Many Roles but Focus Remains Same - Ed Hogshead's Many Avenues to Help Grow US Table Tennis

By Fatemeh Paryavi | July 10, 2017, 3:34 p.m. (ET)

Ed Hogshead USATT

 

At the Las Vegas 2017 Supermicro National Table Tennis Championships, there are people from various backgrounds and disciplines. Among those are US veterans and coaches, and amidst those, Director Ed Hogshead, who in his golden days was an A player, and had won many state championships—including but not limited to the Illinois State Championships of 1970, and leagues in Germany while he was enlisted in the army.

“I’ve always loved the game, and I like to help people. It kinda is an idea that I have a lot of experiences and I’d like to be able to share”, said Hogshead when asked about coaching Table Tennis. He also said that he is selective when coaching, since “I like to coach those who listen and generally younger—the youth”, he continued.

Other than playing and coaching professionally, Hogshead has been a professional referee, and an umpire. His first umpire experience was at the US open in New Jersey in 1969.  “I Umpired because to me it was better for the spectators to see what was going on in the match—to see the scores, I thought it was better for the players where they didn’t have worry about arguing if the ball hit the net”, Hogshead stated.

Hogshead also started the Americas State Championships, and has been a promoter and host of many Table Tennis events including but not limited to the Arnold Sports Festival, which is held at Columbus, Ohio annually. The Arnold’s Festival hosts about 75 different sports, and 20,000 athletes. Hogshead has been the table tennis tournament director for 12 years at the Arnold’s Festival. He proposed an idea 3 years ago to the management team, about opening and expanding the event, which was agreed. After buying a 70,000 square feet building, Hogshead was asked to make the place grow, and it did. Now, up to 400 athletes venture there to play sports.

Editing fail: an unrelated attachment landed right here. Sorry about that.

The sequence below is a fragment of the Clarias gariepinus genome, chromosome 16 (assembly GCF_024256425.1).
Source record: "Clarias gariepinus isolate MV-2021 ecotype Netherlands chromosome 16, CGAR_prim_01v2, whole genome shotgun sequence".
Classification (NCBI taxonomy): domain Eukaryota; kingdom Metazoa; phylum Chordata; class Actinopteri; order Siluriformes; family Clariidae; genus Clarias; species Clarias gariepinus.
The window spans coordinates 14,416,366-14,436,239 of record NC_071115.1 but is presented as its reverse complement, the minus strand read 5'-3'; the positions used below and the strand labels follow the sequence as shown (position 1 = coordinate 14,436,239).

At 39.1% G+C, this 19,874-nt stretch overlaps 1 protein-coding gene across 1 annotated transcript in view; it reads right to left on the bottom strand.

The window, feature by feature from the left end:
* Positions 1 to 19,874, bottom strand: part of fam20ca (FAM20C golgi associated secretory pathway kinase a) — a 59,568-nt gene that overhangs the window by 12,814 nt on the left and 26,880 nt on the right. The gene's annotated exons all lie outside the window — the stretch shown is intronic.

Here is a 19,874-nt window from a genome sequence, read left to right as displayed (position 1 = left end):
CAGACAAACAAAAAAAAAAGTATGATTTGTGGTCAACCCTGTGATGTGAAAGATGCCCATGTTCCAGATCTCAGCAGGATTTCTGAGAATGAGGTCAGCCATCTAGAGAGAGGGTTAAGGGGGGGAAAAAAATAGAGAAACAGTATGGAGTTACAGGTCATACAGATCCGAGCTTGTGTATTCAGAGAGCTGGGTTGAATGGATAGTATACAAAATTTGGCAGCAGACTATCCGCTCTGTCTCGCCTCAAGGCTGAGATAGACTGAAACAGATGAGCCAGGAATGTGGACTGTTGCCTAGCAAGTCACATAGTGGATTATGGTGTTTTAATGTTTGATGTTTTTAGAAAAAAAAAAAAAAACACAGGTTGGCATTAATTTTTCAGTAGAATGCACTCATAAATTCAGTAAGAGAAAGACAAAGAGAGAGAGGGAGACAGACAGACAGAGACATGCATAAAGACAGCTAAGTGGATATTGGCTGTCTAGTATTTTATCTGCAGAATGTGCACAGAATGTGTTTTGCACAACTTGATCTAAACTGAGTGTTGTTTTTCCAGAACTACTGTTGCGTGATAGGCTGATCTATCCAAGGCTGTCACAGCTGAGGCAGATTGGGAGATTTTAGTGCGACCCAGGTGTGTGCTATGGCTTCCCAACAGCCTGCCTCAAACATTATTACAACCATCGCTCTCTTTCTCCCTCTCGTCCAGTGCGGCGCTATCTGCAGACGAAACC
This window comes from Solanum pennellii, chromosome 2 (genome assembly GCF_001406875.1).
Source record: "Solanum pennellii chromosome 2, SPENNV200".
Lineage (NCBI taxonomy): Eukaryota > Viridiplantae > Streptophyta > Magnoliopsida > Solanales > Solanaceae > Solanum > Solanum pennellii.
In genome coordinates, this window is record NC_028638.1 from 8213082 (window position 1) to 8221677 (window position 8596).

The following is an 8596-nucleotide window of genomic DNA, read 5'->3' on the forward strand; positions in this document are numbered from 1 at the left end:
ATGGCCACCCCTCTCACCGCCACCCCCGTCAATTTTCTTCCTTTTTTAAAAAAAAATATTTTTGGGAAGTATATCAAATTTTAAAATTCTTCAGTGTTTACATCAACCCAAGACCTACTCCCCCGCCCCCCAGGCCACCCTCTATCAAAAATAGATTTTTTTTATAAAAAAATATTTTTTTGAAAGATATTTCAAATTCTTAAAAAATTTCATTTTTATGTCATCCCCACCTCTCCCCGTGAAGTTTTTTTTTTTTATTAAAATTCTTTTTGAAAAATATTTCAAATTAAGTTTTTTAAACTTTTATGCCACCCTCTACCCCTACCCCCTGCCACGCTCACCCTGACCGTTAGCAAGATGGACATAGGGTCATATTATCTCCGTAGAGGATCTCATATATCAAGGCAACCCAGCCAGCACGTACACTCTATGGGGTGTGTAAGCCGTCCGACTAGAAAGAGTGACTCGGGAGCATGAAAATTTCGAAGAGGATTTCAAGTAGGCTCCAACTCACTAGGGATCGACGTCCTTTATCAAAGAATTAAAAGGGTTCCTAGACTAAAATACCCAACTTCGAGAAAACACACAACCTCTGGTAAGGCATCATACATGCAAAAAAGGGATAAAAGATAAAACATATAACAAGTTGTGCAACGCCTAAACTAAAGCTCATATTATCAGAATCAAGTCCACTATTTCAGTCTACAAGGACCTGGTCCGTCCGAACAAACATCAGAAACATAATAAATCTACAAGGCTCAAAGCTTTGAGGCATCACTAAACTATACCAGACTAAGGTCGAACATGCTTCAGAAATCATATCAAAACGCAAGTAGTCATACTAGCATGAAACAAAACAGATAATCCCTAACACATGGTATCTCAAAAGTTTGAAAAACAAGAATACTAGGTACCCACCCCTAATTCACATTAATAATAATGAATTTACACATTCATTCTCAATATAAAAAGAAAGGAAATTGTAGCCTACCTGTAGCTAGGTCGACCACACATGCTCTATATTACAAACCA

When asked about the future of Table Tennis in the United States, and who Hogshead thought would be the best future candidates for medals worldwide, Hogshead said he hopes that USA Table Tennis will understand that our best hopes for worldwide medals are through the Paralympics. He stated, “I really would love to see more sport momentary of the Para athletes—of the youth.”

And now, the number of full-time Para clubs in the US has grown from about 1 or 2 from when Hogshead remembers, to about 200.

Later, when Hogshead was asked about his inspiration in the sport, he explained his inspiration by saying, “I really like both the diversity and the equality of the sport”.  He went on to explain how if you walked into a club/event, you would never know what language you might hear, in the American State Championships there were players born in 23 different countries. Whether the diversity is in the race, gender or able bodied/disable bodied persons, he concluded: “we’re all competing on equal levels, just broken down by ratings…and everyone loves Table Tennis”.

We hope that we see more of the Para Table Tennis players in the competitive field soon.

 

By: Fatemeh Paryavi